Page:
Team Self-Assessment

Debrief, Get-to-know, Review

Collaboration, Goal setting, Group assessment, Team – building, Team – work

Communication, Evaluation

Up to 15 min

More than 30 persons




This is a structured process designed for teams to explore the way they work together. The tight structure supports team members to be open and honest in their assessment. After reflecting as individuals, the team builds a collective map which can serve as the basis for further discussions and actions. The assessment is based around 6 dimensions. Each one encouraging the team to reflect and analyze a different and crucial element of their behavior.


Your team is a system. It is complex with multiple and interlocking parts. We like to borrow the term Operating System (OS) from the software industry, to denote a complex system that supports people to work (programmers to run) and is improved over time through constant, small iterations.

This workshop is an essential starting point for any team that wants to update its OS and evolve the way it works. Most teams work and grow organically, with little deliberate attention given to designing the working process, exploring interpersonal relations, and challenging traditional notions of hierarchy.

By taking the time to do a self-assessment a team can surface things that are implicit, and make them explicit. Only once they are explicit can a team talk about them and change them.

Necessary tools (what you need)

  • Pick a videoconferencing tool of your choice.
  • Pick an online whiteboard tool that allows using large, zoomable canvas.


1.  This workshop uses 6 dimensions to frame the reflection and discussion. Write these  and show them on a screen for the team to copy.

  • Team Relations & Environment
  • Information & Decision-Making
  • Responsibility & Accountability
  • Learning & Individual Purpose
  • Collective Purpose
  • Profit & Productivity

Draw 5 horizontal lines, splitting it into 6 equal sections and label each section with a dimension.

2. Now give them 30 minutes to reflect on these dimensions in silence. Individually, they should write down statements that apply to each dimension. These should all complete the sentence: As a team, we… (zooming in and adding as post-its)

Some will likely be positive or celebratory, others will likely be critical or development oriented. Ask members to arrange their statements, with the most development-oriented on the left and the most celebratory on the right.

Facilitator notes: This workshop is not about blaming individuals for the team performance. When reflecting and analyzing the team we are talking about the team as a whole, as an organism in and of itself.

3. On a whiteboard draw a large version of the 6 sections that they have been working on. The aim of this step is to bring everyone’s statements together to see where the team agrees and disagrees on the 6 dimensions.

One-by-one, invite the team members to share 2-3 post-its from each dimension. They should just read out what they have written. No additional explanation or justification is necessary at this point.

Again, they should put the more development-oriented statements to the left, and the more celebratory statements to the right.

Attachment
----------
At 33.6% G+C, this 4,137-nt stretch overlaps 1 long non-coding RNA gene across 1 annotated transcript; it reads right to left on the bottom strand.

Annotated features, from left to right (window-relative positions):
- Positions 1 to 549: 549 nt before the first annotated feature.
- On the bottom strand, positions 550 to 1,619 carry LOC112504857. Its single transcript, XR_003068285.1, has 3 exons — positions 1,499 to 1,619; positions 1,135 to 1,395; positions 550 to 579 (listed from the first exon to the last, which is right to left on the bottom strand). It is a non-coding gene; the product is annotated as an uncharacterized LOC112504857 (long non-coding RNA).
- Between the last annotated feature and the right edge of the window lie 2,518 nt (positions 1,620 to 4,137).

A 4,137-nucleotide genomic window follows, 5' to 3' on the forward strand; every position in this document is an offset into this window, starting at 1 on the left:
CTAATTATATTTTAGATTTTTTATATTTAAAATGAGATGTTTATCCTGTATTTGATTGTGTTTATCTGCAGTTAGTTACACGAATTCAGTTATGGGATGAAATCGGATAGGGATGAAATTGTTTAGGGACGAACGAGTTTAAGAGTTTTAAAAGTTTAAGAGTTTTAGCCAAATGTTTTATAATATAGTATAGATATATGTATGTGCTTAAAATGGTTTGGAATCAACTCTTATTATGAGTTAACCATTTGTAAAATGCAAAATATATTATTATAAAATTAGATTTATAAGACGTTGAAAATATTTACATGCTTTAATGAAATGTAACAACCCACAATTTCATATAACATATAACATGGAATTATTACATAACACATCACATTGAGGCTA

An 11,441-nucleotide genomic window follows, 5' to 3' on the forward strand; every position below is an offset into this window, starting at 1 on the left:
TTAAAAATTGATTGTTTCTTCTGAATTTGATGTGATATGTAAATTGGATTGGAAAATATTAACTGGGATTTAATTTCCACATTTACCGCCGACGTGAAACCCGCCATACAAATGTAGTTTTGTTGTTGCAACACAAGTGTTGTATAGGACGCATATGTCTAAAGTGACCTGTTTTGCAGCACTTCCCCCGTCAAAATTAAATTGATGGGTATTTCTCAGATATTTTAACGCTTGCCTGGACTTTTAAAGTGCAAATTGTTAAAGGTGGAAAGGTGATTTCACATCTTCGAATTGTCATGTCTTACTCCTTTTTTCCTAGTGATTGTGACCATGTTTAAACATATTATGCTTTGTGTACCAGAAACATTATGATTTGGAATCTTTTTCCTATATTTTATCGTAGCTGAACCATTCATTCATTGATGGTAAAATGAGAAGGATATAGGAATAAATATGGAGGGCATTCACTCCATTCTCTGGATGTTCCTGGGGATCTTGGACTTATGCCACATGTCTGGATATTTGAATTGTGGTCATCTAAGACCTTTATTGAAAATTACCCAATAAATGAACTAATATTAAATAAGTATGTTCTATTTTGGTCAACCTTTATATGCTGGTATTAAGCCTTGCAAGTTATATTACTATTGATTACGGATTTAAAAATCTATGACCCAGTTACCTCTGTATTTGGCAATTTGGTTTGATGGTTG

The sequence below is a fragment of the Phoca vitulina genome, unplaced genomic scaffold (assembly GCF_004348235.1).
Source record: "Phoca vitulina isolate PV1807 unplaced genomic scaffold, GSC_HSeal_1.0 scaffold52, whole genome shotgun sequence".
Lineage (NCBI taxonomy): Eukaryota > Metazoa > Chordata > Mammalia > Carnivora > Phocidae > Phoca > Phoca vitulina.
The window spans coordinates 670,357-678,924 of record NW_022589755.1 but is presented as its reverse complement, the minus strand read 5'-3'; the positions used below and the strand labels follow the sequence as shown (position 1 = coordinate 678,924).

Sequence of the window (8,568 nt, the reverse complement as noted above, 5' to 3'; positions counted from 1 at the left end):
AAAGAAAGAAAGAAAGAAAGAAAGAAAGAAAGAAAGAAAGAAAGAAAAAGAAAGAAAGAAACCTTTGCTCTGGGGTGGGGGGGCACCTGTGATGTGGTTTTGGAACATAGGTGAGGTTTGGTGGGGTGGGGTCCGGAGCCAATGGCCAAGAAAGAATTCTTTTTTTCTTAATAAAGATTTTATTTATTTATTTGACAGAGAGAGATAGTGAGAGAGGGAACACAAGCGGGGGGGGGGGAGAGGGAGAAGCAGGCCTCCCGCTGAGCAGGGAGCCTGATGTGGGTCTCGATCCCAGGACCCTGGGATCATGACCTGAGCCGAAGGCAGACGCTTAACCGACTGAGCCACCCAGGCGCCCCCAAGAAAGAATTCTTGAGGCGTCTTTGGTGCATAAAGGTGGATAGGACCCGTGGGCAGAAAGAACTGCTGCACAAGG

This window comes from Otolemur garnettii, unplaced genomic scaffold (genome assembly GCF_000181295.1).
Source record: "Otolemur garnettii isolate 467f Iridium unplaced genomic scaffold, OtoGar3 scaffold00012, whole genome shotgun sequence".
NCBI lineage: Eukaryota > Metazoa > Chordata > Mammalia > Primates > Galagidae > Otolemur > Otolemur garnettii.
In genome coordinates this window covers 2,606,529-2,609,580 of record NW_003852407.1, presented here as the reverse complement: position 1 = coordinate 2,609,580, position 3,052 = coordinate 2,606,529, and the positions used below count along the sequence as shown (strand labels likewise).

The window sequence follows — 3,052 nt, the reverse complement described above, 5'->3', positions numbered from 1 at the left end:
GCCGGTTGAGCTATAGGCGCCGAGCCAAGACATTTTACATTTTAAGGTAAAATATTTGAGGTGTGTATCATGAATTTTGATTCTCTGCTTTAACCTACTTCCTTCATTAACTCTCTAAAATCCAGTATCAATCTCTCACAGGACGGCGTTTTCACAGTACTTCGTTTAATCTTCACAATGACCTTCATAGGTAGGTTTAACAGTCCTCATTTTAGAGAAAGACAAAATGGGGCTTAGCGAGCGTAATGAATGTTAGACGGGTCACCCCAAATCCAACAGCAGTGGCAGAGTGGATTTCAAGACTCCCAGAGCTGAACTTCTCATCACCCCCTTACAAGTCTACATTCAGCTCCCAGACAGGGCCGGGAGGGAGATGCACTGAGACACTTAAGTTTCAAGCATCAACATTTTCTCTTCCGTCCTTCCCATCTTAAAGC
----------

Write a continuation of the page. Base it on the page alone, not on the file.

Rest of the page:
4. The aim of this step is to narrow down the statements and remove any clear duplications.

Invite someone from the team to cluster the statements in silence. When they feel they are finished, ask the group if anyone feels strongly about changing the clusters. If they do, invite them up to make the changes.

Repeat this until nobody objects to the clustering. It may take a few rounds, but eventually you will arrive at a selection of statements that nobody strongly disagrees with. This is a consent-based group decision.

5. The aim of this step is to see what statements the group feels strongly about. You are going to do that through dot voting.

Ask the team members to look at the clustered statements. They should add a dot on the statements that they thing are important to this team. The things they think should be addressed, changed, or celebrated. There is no limit to the amount of dots they can use.

When everyone is finished voting, step back and look at the board / flipchart. The spread, density, and frequency of the dots will give you an immediate sense of what the team thinks is important.

6. The aim of this final step is to figure out the next steps!
Now is the time for a group discussion. The team should decide what to do with this information. Here are a few suggestions:

  • Formally celebrate the positive statements in some way.
  • Schedule 6 discussion sessions over the next few weeks, each one focused on one development-oriented statement from one of the dimensions.
  • Present the document to another team, or to the whole company at an All Hands meeting or Brown Bag session.
  • Run the Engineering Your Team OS workshop next week, to redesign your team’s operating system in a highly deliberate manner.

Facilitator notes: Editability and collaboration is key to this document being useful. The information and insights belong to the team. It is now the team’s responsibility to make change.

Tips & Tricks

  • When facilitating group discussion, we recommend participants use non-verbal means to indicate they’d like to speak. You can use tools like Zoom’s nonverbal feedback options, a reaction emoji, or just have people put their hands up. The facilitator can then invite that person to speak.
  • In step 5, use voting features such as Mural’s voting session tool during the dot voting process. You can also add comments inside Google Docs or ask participants to add a thumbs up emoji to an idea in Slack to collect votes when using those tools.

The exercise is successfully completed when? Conclusion?